Purpose Persistent voluntary quadriceps activation deficits are common after anterior cruciate ligament reconstruction (ACLR), but the direct causes are unclear. The primary purpose of this study was to determine whether spinal reflex excitability deficits are present in individuals with a history of ACLR, and secondarily to determine whether spinal reflex excitability predicts which individuals possess full voluntary quadriceps activation. Methods One hundred and forty-seven individuals (74 healthy and 73 ACLR) participated in this cross-sectional case-control study. Quadriceps spinal reflex excitability was quantified using the Hoffmann reflex normalized to the maximal muscle response (H:M ratio). Voluntary quadriceps activation was evaluated with the burst superimposition technique and calculated via the central activation ratio (CAR). Separate 2 × 2 ANCOVA tests were used to compare between-limb and between-group differences for H:M ratio and CAR. A receiver operating characteristic curve was used to determine the accuracy of H:M ratio to predict if ACLR participants present with full voluntary activation (CAR ≥ 0.95). Results The ACLR H:M ratio was not different between limbs or compared with the healthy group (P > 0.05). Although ACLR CAR was lower bilaterally compared with the healthy group (P < 0.001), it did not differ between limbs. The H:M ratio has poor accuracy for predicting which individuals exhibit full voluntary activation (receiver operating characteristic area under the curve = 0.52, 95% CI = 0.37,0.66; odds ratio = 2.2, 95% CI = 0.8, 5.9). Conclusions Spinal reflex excitability did not differ between limbs in individuals with ACLR or compared with healthy participants. The level of quadriceps spinal reflex excitability has poor accuracy at predicting which ACLR individuals would demonstrate full voluntary quadriceps activation.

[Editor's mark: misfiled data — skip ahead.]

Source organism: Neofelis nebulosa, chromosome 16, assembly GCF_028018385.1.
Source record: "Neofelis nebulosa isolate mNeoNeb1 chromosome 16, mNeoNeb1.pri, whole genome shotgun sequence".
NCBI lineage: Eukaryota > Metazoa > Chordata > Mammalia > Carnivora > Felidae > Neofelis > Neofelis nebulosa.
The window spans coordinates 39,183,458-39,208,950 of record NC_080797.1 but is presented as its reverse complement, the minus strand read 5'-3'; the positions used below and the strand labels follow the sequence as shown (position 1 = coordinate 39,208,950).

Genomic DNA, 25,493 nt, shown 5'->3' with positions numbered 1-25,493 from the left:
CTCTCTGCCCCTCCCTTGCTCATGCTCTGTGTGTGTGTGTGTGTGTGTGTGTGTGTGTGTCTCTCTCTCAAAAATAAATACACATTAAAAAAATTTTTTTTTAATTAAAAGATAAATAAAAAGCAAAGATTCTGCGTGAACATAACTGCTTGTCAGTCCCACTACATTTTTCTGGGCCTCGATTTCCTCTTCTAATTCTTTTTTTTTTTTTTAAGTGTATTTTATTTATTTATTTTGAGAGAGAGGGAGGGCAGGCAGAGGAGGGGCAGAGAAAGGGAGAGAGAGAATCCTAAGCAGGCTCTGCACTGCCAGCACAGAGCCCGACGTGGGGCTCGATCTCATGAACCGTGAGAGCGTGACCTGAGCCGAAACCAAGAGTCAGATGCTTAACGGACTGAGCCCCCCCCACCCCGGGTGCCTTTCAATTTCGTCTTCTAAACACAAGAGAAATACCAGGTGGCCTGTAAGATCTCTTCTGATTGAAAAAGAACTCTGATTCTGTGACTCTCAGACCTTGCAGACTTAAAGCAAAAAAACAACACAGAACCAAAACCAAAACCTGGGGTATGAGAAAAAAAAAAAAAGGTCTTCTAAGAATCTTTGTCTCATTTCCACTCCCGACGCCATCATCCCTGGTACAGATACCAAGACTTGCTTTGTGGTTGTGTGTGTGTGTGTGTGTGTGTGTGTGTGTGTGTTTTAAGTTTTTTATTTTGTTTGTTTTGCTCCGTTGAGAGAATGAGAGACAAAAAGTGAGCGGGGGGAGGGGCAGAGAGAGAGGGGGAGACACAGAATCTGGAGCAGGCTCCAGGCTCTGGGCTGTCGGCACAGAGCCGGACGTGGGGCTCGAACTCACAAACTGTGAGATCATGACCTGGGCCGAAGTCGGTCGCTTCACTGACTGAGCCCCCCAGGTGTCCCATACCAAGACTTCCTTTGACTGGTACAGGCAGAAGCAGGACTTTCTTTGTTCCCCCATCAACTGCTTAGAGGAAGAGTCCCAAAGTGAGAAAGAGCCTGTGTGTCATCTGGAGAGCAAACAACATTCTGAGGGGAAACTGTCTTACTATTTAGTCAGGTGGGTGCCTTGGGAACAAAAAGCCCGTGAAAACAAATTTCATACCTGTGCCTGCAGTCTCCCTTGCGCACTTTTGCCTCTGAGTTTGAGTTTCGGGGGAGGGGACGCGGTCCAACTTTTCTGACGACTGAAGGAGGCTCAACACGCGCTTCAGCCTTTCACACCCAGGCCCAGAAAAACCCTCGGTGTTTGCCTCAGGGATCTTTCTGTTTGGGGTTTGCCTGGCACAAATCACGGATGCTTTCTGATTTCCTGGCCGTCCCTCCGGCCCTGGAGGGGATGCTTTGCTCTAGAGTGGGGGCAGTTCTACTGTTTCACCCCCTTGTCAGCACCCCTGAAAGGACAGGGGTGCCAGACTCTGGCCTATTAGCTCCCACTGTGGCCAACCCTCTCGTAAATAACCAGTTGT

All Science Journal Classification (ASJC) codes
- Orthopedics and Sports Medicine
- Physical Therapy, Sports Therapy and Rehabilitation